We need to create a college-going mindset

We need to expect our students to have the skills and proficiency needed to continue their education after high school. We need to convince our parents and community that college is within the reach of our students. We need to follow through on the notion that a student who can read, communicate well both verbally and in writing, do math, and demonstrate proficiency in Year 2020 skills such as working in teams, information literacy, and economics, will not only be better able to enter college, but, should the student choose not to go to college, be better able to enter the vocational trades. A Destination 2020, The Dallas ISD Plan, revised 4 May 2012 Page 5

"vocational education" program can no longer mean that a student does not attain proficiency in the core subjects and a Year 2020 curriculum.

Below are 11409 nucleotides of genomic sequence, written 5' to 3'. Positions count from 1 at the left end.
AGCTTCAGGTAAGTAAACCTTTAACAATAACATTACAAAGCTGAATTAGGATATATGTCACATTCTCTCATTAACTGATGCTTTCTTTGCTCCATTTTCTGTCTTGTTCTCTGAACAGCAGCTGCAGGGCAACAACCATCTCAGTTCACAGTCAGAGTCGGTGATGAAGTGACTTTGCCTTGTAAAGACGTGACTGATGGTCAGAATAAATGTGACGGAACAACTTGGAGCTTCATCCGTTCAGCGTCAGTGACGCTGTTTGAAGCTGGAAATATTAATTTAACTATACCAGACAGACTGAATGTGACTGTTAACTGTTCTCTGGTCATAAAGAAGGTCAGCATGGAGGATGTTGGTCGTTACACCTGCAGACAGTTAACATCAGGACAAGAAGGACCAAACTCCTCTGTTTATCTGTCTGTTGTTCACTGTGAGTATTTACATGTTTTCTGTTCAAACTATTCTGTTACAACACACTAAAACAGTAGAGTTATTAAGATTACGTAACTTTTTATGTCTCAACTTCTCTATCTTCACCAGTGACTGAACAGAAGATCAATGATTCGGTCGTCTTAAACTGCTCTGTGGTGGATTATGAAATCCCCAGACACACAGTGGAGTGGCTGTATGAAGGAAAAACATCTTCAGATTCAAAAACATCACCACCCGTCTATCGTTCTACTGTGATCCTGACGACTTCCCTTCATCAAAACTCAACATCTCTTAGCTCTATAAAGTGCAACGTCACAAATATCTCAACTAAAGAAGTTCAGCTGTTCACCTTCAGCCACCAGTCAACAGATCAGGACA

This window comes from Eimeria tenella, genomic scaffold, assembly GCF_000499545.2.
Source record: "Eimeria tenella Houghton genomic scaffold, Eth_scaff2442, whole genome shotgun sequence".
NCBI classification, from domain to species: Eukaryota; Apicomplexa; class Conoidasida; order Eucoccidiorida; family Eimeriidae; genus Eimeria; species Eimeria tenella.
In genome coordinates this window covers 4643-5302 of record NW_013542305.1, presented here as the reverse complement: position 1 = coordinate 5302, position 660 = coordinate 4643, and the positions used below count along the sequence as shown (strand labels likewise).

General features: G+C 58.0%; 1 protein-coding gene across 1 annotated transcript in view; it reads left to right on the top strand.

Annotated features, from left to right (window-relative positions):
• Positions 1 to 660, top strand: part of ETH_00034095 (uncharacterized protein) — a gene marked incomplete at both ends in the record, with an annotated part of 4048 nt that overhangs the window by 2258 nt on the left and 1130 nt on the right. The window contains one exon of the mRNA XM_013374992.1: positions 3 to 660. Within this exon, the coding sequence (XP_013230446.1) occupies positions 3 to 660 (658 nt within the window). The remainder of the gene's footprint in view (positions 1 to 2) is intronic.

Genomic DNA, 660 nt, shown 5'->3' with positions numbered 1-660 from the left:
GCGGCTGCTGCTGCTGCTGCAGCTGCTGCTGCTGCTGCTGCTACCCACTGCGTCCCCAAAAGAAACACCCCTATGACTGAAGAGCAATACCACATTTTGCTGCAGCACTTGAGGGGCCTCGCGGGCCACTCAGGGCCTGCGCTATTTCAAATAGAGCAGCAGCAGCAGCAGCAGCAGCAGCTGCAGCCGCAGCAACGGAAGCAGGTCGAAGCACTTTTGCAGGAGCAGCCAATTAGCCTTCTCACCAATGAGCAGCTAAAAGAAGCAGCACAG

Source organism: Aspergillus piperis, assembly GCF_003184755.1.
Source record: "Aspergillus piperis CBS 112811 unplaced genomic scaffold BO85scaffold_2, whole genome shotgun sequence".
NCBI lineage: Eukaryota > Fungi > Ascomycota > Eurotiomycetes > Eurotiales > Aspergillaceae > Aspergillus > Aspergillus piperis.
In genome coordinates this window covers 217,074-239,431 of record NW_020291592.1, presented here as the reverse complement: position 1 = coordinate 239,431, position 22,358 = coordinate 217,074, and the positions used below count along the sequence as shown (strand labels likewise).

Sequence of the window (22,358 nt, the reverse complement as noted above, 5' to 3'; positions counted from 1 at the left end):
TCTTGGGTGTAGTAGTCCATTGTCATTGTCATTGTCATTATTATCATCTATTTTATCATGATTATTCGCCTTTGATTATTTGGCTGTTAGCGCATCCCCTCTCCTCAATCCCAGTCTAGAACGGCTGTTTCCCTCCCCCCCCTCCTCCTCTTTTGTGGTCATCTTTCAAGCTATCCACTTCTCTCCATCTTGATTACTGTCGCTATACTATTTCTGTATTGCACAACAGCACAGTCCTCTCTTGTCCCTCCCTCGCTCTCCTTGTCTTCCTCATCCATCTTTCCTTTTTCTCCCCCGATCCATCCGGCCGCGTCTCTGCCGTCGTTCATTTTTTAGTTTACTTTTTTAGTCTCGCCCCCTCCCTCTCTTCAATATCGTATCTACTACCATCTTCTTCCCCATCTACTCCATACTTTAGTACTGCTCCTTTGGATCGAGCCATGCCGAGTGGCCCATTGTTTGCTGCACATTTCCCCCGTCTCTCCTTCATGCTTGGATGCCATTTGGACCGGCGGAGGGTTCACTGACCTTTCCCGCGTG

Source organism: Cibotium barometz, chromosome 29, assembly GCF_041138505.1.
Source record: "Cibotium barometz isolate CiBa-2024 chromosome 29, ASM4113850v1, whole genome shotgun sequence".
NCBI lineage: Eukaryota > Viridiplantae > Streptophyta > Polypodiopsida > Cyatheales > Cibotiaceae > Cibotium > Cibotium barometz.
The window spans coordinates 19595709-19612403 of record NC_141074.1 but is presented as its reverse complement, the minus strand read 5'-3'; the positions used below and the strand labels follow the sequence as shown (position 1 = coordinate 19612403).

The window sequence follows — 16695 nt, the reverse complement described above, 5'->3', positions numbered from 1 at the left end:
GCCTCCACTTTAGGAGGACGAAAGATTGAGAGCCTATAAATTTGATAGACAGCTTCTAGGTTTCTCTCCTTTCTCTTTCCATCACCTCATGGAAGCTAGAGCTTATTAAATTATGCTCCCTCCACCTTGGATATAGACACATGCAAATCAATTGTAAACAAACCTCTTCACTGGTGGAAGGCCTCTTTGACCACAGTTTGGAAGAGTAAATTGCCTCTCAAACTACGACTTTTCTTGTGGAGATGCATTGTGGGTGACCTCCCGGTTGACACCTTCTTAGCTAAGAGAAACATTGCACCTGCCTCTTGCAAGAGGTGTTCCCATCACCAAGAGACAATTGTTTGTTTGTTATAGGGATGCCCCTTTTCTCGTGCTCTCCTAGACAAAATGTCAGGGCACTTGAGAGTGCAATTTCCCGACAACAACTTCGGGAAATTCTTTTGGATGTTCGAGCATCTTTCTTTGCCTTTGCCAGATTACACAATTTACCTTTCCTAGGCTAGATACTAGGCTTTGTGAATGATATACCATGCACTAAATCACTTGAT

Vision:
Graduate collegeand career-ready students by 2020.

Year 2020 Goals
At the end of the day, our job is to prepare students for college or for a Year 2020 workplace. A college- and career-ready student is what our parents want; it is also what our community wants. For the sake of our children, our goal is to have the highest college- and career-ready percentage of graduates of any large urban district in the nation.

By the Year 2020, Dallas ISO will have the highest college- and career-ready percentage of graduates of any large urban district in the nation.

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In particular, by September 2020, we expect: 90% of our students to graduate on time 60% of our students attain a 21 or higher composite score on the ACT exam or SAT of 1110 on Reading/Math • 80% of our students to be proficient on the "Year 2020 workplace readiness assessments"1 • 90% of our students to enter college, the military, or a "career-ready job" straight from high school • •

What it will take